Came two young lovers lately wed;
“I am half sick of shadows,” said
The Lady of Shalott.

Tennyson sets up a comparison between the rich vibrant active life in Camelot and the dark still dreary life of the Lady.

The Lady spins as “The mirror’s magic sights”, which portrays vivid, lively events such as “a funeral, with plumes and lights / and At music” and “two young lovers recently married.”

These are pictures of life, passion, and activity in Camelot which demonstrates the complex detail of the story.

On the other hand, the Lady’s existence is depicted as bleak “silent nights” and shadows, thereby portraying a passive life where her only duty is to watch the reflection in the mirror.

The reference to the active, colorful world of Camelot and the slow, dark heavy life of the Lady underlines her loneliness and confinement within the framework of the curse.

In concluding the poem, the declaration of the Lady “I am half sick of shadows” is a clear implication that she is getting bored with the indicated shadowy and confined reality wherein she lives.

She wants and desires the rising – the real, unadulterated and vibrant experiences of life that the scenes of Camelot portray.

This rapport between a vibrant and joyous exterior world and a stifled and grey interior life emphasizes the idea of loneliness and the desire for an experience beyond the confining existence of the main character.

Themes in The Lady of Shalott

I- Isolation and Loneliness

The isolation is an important theme of the poem. The Lady of Shalott is detached physically and emotionally from the world and confined her in a tower along with her magic web. This isolation reflects the separation of the artist from the society. It also reflects the romantic gesture of the solitary genius.

II- The Role of the Artist

The constant work of the lady contains a metaphor for her artistic creation. She creates her own reality through her artistic vision, however the restrictions placed on her forbids her interact the world directly. It reflects the limitations and sacrifices that comes with her situations. The poem indicates the conflict between the artistic imagination and the real world.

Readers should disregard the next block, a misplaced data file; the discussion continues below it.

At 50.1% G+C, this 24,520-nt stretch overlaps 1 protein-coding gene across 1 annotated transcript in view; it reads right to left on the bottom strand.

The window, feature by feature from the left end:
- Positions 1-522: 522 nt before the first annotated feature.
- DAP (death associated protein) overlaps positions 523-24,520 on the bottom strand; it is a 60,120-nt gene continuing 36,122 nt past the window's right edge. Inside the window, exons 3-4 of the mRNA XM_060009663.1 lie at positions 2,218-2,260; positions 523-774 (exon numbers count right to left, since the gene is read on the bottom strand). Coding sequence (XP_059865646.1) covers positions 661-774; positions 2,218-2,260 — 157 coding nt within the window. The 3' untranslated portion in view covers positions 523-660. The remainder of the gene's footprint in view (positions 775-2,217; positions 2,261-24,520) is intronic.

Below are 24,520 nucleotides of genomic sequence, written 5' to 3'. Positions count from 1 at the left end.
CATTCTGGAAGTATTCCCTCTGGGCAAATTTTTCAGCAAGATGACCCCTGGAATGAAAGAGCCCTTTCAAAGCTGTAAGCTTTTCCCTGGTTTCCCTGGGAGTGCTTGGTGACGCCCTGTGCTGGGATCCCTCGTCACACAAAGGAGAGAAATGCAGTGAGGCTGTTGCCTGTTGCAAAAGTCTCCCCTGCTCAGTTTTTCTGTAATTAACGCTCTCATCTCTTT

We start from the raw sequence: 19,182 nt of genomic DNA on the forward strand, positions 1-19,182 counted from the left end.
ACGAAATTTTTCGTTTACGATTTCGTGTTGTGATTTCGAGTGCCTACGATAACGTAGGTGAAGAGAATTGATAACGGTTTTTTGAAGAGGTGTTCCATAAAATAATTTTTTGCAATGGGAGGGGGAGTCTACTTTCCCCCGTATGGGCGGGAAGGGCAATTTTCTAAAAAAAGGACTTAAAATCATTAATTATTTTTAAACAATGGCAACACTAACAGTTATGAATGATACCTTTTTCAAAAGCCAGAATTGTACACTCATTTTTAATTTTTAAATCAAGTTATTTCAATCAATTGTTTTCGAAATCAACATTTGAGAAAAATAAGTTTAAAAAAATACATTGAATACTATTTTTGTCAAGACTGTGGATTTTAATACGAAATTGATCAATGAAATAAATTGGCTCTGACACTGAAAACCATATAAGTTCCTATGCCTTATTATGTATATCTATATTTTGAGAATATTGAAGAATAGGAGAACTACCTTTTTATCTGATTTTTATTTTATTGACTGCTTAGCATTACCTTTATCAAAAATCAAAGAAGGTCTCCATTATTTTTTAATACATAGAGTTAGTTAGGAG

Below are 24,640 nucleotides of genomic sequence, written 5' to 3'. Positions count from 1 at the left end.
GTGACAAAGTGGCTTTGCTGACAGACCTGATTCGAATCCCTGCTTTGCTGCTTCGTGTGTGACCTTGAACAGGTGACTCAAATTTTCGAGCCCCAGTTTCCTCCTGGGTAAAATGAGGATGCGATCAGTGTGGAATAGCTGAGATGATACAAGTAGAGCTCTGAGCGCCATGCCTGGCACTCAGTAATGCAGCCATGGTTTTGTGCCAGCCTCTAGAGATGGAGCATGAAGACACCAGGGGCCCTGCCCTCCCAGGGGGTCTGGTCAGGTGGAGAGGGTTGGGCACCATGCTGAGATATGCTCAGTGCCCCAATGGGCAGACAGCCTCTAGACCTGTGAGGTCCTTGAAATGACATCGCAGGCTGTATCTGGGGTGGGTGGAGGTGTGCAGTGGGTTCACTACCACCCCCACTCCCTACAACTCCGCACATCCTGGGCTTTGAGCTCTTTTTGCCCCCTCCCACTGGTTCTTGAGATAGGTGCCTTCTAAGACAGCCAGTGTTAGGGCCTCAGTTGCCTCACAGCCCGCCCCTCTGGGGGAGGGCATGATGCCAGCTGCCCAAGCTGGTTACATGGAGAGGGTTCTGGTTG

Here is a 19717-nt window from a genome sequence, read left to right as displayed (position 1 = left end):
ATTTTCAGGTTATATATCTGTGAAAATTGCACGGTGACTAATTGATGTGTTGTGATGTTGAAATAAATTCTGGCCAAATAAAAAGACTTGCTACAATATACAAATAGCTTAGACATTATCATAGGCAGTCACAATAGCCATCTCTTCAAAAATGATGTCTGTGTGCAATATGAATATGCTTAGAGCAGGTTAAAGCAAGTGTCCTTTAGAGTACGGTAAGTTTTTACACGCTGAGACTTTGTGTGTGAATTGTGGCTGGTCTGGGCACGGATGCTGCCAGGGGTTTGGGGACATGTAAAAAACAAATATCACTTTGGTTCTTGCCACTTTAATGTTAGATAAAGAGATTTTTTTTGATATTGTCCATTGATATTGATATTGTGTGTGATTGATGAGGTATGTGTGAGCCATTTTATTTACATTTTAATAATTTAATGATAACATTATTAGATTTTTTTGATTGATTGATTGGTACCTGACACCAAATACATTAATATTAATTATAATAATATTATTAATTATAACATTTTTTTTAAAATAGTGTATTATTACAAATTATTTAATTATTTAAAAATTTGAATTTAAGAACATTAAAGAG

III- Reality vs. Illusion

Tennyson makes comparison of the beautiful and colorful world with the dark, limited and restricted life of the lady. This difference raises question that what is real and what is allusion. It shows the gap and highlights that what the things appear and how they truly are.

IV- Love and Desire

The tragic fall of the lady starts when she is attracted by Sir Lancelot. It represents the theme of impossible love. The desire of the lady to experience the world directly and to become part of it leads to her demise.

V- Fate and Free Will

The restrictions of the Lady are the representation of her fate. Initially, she obeys these restrictions, however her desire to look out the window and leaves the tower indicates a moment of her free will. The death of the lady emphasizes that the fate is inescapable.

The Lady of Shalott Literary Devices
The Lady of Shalott Literary Devices

To conclude, the poem provides a perfect illustration of themes such as isolation, the artist’s place in society with reference to the Victorian age, the actuality as opposed to the appearance, love and destiny. The Lady’s experience is also a warning of creativity shown in life, the danger of passion that should not be indulged, and the course of destiny.

Despite being one of the most famous pieces by Tennyson, “The Lady of Shalott” still remains a beautiful example of the Late Victorian poetical enchantment and his ability to encode profound ideas into a universally appealing artwork.